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Promiscuous auto-hybridizing tomatoes

 
pollinator
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William Schlegel wrote:This question Joseph posed. I think we can generalize it a little bit. To "have we previously accidentally produced any promiscuous lines".
So ultimately I think from my experience an accidental promiscuous line seems unlikely. Though possible.


I'm not sure what you mean. Is a promiscuous line one that has to cross, not self pollinate? If so I'm pretty sure this one does not qualify.

It makes lots of fruits, most all the flowers produce one and except for varying some in the number per cluster and a little bit in size they are all basically the same yellow tropical fruit flavor. The fruits are not fuzzy, the plant does not look a lot different than other tomatoes. It also is not disease resistant. It makes lots of fruits mostly all at once and then the leaves dry up and fall off but any remaining green fruits go ahead and ripen. Or maybe that isn't disease but instead, just what it does.

I'm regretting now not paying better attention and taking pictures and saving more seeds. Most all my attention on breeding has been on other crops. This tomato is just a nice surprise and a great snack while working in the garden, very few ever make it farther than from plant to mouth.
 
pollinator
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Promiscuous = Obligate Outcrossing

Its fun to think about this promiscuous / obligate outcrossing trait now that its in tasty forms in my garden. Next year I may direct seed a row of the now tasty promiscuous lines.

I think that the single plant of fuzzy fruited / other habrochaites cytoplasm line surrounded by lots of tasty promiscuous plants is by far the space efficient method to introduces habrochaites cytoplasm lines into the promiscuous project. Planting large numbers of the hard green fruited sorts of obligate outcrossing tomatoes is getting less exciting now that the tasty sorts have arrived. I have the seeds to do it though if need be or if needed.

It was interesting to me just how much more fruitful the Lofthouse habrochaites cytoplasm line was then the new fuzzy habrochaites cytoplasm line. New Fuzzy Hab really struggled to set fruits with only a few mothers actually bearing despite ~10 fuzzy hab plants and lots of lofthouse strain hab x plants around them, I expect better results from the saved seed, and am curious to see signs of hybridization between the hab lines next year. I have plates full of the seeds that need put into packets.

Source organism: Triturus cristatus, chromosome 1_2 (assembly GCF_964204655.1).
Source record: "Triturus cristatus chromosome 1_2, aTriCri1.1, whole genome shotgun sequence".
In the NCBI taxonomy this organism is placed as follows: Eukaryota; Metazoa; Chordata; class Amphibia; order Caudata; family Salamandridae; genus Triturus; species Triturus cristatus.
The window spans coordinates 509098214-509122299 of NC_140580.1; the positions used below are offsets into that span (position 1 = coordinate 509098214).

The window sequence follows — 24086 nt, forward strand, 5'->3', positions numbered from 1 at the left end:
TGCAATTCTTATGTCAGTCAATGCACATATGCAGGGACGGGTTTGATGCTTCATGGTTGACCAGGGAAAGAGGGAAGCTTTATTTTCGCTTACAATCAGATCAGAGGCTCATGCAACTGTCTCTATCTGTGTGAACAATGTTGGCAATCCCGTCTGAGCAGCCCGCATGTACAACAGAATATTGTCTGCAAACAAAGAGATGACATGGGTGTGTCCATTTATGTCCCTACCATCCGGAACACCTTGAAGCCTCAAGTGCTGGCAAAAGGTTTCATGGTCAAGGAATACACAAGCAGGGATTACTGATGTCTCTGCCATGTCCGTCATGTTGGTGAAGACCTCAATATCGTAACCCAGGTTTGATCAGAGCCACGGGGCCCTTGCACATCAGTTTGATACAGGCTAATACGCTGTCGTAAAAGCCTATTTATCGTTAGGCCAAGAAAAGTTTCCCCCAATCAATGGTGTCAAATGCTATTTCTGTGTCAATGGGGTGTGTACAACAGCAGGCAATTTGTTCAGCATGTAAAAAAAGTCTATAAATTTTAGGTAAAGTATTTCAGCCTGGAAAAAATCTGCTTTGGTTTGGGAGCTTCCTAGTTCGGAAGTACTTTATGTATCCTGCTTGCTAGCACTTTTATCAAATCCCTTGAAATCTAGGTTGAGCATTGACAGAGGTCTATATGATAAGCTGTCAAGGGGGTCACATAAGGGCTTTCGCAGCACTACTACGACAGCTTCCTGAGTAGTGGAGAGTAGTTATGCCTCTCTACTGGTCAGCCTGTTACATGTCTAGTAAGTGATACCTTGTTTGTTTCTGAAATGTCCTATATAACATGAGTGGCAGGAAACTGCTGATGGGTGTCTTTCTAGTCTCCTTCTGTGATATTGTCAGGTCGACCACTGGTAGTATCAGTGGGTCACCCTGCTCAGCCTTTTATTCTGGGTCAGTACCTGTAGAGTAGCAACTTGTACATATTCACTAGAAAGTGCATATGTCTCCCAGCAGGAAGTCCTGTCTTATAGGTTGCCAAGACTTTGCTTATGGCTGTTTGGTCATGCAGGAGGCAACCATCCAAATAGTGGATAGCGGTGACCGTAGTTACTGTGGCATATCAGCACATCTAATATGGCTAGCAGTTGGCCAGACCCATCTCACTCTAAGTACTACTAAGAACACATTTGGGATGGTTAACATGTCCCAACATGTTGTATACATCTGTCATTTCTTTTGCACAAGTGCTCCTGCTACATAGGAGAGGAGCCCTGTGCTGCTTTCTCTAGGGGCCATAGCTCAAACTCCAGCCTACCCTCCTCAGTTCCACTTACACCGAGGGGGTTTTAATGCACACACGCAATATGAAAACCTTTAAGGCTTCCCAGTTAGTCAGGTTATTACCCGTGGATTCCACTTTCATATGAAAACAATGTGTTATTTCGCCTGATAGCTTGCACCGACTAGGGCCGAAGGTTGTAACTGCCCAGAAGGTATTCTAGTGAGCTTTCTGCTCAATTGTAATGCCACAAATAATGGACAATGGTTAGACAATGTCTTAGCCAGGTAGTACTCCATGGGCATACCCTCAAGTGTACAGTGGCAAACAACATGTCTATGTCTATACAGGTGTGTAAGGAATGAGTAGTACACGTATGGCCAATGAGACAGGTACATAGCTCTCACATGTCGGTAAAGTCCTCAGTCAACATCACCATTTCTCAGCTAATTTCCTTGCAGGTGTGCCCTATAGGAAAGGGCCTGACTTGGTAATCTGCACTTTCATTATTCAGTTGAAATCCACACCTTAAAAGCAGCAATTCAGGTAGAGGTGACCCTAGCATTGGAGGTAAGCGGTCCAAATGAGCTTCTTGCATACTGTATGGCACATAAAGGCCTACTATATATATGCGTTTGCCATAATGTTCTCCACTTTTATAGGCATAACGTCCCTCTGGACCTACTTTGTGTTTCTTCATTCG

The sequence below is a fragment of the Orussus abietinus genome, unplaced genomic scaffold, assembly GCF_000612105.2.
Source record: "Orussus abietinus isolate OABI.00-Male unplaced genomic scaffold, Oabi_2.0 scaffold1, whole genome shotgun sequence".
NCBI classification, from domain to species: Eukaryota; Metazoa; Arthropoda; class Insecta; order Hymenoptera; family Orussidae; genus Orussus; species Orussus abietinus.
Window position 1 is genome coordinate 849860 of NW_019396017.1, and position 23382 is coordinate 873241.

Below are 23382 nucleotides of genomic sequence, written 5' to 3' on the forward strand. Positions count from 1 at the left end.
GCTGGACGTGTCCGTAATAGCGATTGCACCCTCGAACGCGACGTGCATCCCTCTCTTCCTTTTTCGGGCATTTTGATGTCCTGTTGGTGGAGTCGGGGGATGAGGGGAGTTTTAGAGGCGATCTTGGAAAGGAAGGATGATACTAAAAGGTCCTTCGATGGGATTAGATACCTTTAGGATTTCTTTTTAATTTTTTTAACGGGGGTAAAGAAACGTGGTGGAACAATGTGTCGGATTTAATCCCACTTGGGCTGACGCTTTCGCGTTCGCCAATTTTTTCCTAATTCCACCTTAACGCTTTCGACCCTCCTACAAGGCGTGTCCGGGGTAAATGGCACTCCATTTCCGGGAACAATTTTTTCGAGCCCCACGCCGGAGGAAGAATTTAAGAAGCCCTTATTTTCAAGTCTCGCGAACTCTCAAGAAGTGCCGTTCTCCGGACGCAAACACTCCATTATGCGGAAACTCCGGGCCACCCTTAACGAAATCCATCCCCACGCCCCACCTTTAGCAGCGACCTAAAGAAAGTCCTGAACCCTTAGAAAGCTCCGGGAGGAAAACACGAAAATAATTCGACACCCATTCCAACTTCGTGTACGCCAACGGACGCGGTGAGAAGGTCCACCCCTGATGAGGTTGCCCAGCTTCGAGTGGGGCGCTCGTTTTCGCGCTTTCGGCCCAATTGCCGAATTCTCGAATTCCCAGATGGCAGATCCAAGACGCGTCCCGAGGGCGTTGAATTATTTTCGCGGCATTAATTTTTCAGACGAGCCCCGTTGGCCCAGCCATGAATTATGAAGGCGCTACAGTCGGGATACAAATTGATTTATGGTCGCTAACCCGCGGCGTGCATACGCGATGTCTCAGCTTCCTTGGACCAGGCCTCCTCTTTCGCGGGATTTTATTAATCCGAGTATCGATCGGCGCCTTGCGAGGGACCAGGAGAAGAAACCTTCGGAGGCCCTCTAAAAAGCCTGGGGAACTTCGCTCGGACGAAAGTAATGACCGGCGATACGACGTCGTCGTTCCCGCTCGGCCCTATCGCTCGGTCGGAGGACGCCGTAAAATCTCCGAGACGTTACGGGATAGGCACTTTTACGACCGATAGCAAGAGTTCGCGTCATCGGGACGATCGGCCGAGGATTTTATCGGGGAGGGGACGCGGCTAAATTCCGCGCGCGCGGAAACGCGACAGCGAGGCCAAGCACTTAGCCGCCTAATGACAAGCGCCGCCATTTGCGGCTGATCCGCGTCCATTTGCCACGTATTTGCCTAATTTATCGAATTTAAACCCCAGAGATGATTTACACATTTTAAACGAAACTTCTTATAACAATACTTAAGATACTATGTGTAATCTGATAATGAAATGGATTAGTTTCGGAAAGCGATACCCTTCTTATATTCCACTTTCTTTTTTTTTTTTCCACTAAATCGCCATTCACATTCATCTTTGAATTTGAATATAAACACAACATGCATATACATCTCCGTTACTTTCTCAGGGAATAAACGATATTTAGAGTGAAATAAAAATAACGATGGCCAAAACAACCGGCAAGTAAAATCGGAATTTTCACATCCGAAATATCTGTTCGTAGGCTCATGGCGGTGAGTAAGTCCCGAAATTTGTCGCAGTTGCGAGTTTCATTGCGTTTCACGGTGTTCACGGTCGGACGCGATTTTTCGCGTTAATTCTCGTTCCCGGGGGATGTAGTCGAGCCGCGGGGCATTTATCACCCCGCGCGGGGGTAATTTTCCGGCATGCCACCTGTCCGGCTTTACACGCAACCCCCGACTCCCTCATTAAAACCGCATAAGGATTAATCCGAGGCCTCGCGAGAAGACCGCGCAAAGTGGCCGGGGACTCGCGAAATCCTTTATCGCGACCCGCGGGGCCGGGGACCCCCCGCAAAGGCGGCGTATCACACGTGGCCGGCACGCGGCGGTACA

There was one clump of something Joseph sent that is a three species hybrid. Mostly green fruits but one kinda peach colored. Unsure what the cytoplasm was on that? If its a hab or penellii cytoplasm I need to seperate that peachy fruit.
 
steward
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I have been using "panamorous" for lines that are capable of selfing, and that have wide open flowers. Botanically they could be called facultative outcrossers.

When I first started growing habrochaites, it was quite unsuitable to my garden. It has become much more fruitful and early over the years.

The line I'm calling "3 species hybrid" has domestic cytoplasm. The genealogy is: descendant of [domestic X pennellii] X [descendant of [domestic X habrochaites] or pure habrochaites]. With my usual caveat that these are promiscuously pollinated, and I only know the mammas, not the daddies.

So far, I haven't found a non-green fruit with habrochaites or pennellii cytoplasm.

 
Joseph Lofthouse
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This project is really coming together. There were a lot a highly promiscuous and very tasty tomatoes this summer.
R6-flower.jpg
Promiscuous flowers
Promiscuous flowers
star-anthers..jpg
Highly promiscuous star shaped anthers
Highly promiscuous star shaped anthers
very-promiscuous-tomato.jpg
An elite among elites.
An elite among elites.
sweet-aromatic-tomatoes.jpg
Sweet and aromatic
Sweet and aromatic
 
Joseph Lofthouse
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Thank you William and Andrew for your collaboration on understanding the crossing abilities of the wild tomatoes. I have updated the working drawing to add (green lines) showing which pollinations appear to have been successful in the past year.



peruvianum X pennellii

One peruvianum was planted in a patch of 4 to 8 pennellii. It set a few fruits, which had seeds in them. The seeds germinated well. About a week after germination, the seedlings lack vigor and are twisted.

habrochaites X pennellii

One habrochaites was planted in the same patch of pennellii. It set a few fruits, which had seeds in them. The seeds germinated at a low rate. The seedlings look normal. An alternate pollinator for this plant is the original clone of BH x W - XL, which is a synonym for C31. If pennellii was the pollen donor, I expect the pennellii leaf type to be dominant, and to show up in the first true leaves.

habrochaites X interspecies crosses

A BC2 was made in a greenhouse in California over the winter. The genetics are (habrochaites X [domestic X habrochaites]) X (BH X [domestic X (habrochaites or pennellii)]). If I'm thinking about the math right, that makes this population 50% domestic, 50% wild, with a fully functional self-incompatibility system. I only grew about 5 plants from this cross during the summer, which gave enough seeds to play around with next summer. They were all wild-phenotypes. It was grown next to the BC1 population.